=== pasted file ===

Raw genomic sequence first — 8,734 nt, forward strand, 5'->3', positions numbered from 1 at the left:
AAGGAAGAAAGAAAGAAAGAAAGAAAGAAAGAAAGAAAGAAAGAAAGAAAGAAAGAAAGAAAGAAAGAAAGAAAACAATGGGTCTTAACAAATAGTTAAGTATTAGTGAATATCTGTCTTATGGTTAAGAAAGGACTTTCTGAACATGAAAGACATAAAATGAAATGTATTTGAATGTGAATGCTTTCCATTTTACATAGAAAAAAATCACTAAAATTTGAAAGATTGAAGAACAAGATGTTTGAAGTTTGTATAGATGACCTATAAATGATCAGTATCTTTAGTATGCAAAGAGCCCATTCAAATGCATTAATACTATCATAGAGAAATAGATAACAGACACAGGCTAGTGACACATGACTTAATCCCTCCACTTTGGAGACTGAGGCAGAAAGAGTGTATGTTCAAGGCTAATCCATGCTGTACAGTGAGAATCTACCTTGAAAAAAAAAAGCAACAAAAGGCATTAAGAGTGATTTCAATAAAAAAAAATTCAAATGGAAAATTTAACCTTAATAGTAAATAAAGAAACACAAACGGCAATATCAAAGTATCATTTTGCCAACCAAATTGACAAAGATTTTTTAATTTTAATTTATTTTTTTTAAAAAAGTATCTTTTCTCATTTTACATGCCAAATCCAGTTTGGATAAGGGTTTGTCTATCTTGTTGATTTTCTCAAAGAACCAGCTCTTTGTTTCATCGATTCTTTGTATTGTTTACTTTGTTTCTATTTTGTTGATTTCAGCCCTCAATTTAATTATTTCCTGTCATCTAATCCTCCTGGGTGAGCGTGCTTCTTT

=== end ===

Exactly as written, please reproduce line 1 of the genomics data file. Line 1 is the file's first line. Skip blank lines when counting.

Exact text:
Raw genomic sequence first — 8,734 nt, forward strand, 5'->3', positions numbered from 1 at the left: